September 24, 2017
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Maine Senior FarmShare helps low-income seniors, local growers

By Meg Haskell, BDN Staff
Updated:

NEWPORT, Maine — On a recent Friday morning, Debbie Bradstreet propped open the wide doors of her Newport farmstand and flipped over the sign hanging nearby, from “Closed” to “Open,” promptly at 10 a.m. A few customers already were waiting in their cars and trucks in the gravel driveway, and more arrived within minutes, eager to get the best of the morning’s fresh produce.

Among the first to walk through the doors was Nancy Booth, 65, who lives in a nearby senior housing complex. She made a beeline for a quart of sweet blueberries before turning her attention to the big bin of corn picked earlier that morning.

Booth is a dedicated customer at the Bradstreet farmstand, the more so since she joined the Maine Senior FarmShare program five years ago. Now in its 15th season, the federally funded program puts free local produce on the tables of low-income Maine seniors, to the benefit of farmers and seniors alike.

Maine Senior FarmShare is funded by a grant from the U.S. Department of Agriculture, which this year allocated about $923,000 for Maine’s program. To qualify for Senior FarmShare, seniors may earn no more than $21,775 a year for a one-person household or $29,471 per year for a two-person household. Native Americans can qualify at age 55; for everyone else, the age threshold is 60. This year, almost 17,000 Maine seniors and about 105 farms are participating across the state.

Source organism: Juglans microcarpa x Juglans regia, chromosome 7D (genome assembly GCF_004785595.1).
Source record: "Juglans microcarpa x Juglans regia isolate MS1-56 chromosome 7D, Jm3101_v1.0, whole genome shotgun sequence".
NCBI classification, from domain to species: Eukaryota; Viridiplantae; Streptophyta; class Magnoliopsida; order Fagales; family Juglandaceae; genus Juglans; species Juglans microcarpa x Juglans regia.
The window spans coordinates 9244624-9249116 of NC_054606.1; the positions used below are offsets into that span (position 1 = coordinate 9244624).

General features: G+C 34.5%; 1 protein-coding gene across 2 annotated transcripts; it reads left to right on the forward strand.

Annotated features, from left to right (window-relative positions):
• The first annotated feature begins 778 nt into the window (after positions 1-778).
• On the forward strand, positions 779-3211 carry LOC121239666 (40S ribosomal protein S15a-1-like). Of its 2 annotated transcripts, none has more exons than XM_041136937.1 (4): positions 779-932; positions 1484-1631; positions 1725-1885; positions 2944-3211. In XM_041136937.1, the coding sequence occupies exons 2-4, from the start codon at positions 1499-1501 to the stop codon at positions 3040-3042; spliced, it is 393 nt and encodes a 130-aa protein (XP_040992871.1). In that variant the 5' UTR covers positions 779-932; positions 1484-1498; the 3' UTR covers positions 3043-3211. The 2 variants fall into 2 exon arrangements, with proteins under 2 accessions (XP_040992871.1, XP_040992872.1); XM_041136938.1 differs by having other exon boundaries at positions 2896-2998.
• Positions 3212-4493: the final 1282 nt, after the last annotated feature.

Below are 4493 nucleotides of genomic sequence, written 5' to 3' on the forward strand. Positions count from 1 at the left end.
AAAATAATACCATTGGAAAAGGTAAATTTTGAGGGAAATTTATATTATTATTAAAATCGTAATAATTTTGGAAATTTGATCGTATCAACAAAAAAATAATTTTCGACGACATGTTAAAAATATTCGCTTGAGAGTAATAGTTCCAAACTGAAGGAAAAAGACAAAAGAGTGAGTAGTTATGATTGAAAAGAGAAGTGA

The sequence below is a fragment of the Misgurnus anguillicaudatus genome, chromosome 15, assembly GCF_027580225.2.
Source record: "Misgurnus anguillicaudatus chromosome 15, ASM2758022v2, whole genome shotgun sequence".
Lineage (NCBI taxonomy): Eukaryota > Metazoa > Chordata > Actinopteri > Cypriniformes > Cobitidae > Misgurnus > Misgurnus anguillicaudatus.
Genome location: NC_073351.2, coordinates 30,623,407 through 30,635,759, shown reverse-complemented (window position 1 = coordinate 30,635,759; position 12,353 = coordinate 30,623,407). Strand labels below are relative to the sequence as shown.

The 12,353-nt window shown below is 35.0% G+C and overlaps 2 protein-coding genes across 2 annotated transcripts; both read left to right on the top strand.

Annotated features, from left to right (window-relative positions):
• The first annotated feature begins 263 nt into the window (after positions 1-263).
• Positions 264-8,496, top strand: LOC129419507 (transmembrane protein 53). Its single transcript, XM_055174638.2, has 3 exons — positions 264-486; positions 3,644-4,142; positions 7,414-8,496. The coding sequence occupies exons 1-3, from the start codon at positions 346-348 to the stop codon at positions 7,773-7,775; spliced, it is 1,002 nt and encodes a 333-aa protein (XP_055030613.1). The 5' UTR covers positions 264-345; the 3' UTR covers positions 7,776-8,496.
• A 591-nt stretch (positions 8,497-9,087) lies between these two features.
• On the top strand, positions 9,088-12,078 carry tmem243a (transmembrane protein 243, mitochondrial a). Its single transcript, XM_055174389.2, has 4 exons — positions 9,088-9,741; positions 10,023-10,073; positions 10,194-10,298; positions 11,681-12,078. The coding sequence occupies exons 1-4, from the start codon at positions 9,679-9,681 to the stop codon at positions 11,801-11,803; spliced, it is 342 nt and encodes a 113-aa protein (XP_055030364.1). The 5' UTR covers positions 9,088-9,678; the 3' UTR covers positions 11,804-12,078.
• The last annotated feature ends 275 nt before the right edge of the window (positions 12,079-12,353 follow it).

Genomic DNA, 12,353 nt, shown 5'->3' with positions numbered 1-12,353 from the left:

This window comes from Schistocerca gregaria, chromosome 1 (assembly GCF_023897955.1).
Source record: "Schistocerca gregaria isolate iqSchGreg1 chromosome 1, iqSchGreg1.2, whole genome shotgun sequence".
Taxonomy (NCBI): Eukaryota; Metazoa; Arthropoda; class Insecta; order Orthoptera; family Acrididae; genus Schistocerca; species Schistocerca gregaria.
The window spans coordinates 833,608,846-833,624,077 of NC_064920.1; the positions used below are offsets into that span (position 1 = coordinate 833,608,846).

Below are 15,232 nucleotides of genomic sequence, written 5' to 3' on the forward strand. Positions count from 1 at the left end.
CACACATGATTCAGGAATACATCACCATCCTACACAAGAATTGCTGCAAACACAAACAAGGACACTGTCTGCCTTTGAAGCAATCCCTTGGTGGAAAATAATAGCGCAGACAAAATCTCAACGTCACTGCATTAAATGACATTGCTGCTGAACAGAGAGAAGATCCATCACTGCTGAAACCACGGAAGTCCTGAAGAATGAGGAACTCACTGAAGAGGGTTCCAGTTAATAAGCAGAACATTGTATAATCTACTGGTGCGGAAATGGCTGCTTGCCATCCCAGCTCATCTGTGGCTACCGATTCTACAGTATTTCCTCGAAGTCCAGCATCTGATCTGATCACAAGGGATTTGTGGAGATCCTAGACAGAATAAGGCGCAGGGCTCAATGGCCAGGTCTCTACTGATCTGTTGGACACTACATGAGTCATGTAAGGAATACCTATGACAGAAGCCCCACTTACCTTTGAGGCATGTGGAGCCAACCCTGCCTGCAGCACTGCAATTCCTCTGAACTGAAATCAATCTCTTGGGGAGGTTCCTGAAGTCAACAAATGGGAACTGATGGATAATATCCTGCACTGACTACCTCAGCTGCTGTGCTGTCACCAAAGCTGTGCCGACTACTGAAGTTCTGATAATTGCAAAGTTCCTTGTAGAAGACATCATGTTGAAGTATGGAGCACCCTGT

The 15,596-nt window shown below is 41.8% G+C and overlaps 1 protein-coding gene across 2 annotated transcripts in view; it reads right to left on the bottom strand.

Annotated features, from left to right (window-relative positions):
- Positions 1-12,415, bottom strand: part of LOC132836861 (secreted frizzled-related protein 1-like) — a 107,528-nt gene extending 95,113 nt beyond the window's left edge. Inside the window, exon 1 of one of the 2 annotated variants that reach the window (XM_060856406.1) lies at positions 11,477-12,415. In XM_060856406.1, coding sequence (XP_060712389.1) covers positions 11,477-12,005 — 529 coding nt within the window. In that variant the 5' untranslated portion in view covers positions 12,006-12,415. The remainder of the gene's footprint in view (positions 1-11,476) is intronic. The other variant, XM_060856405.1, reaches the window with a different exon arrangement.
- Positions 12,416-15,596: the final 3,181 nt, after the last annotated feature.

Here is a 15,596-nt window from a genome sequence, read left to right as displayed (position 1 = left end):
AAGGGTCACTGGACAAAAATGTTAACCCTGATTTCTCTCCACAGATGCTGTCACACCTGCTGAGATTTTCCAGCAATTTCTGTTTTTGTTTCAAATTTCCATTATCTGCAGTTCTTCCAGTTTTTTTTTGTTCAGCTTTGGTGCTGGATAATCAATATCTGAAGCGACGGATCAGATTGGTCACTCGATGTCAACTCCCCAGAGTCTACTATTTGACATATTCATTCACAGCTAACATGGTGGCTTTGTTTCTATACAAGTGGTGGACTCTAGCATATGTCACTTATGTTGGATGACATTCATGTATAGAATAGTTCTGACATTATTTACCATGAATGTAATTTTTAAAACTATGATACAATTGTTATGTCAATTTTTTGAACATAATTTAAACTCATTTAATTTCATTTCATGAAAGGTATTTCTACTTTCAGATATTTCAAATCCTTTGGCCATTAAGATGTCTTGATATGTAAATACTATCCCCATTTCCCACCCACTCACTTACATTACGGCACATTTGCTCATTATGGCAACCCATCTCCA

The program runs on the Community Supported Agriculture model. Early in the springtime, each senior in the program receives a $50 credit and registers with one of the participating farmers. The money is paid directly to the farmer, providing an infusion of cash at a time when up-front expenses are high and the growing season ahead is uncertain. Then, as produce becomes available, the member enjoys a modest supply — a “share”— of the grower’s fresh vegetables, fruits and herbs, courtesy of the federal program. Some farmers will deliver produce to seniors’ homes or a central location — convenient for those with limited mobility or transportation — while others prefer to have seniors visit their farms or far stands, which allows seniors to select from the offerings of the day and enjoy the social interaction of an outing.

While $50 is not much money, it’s a start to a healthier diet in summertime for the seniors who participate.

“It’s very good for me,” Booth said cheerfully, picking through a box of juicy string beans. “I’m alone, and $50 worth of fresh fruits and vegetables is a lot.”

Booth said she spends her credit a little at a time over the growing season.

“I’ll buy four ears of corn today, eat two tonight and put the rest in the freezer for corn chowder in the winter,” she explained.

Also purchasing some corn was James Fraser, 79, of Palmyra. He chose a dozen plump ears and carried them to the cash-out table, staffed by farmstand volunteer Juanita Mitchell. She plucked a yellow card with Fraser’s name on it out of a thick stack on the counter, subtracted the value of his purchase — $5.50 — from his FarmShare balance and gave him the card to initial. He had $36 and change remaining.

Both Fraser and his wife receive the $50 Senior FarmShare credit.

“She buys beets, cucumbers, tomatoes — the things she likes. I buy corn, and later on I’ll buy some potatoes,” he said. “I still raise some potatoes in my garden, but not enough to last the winter.”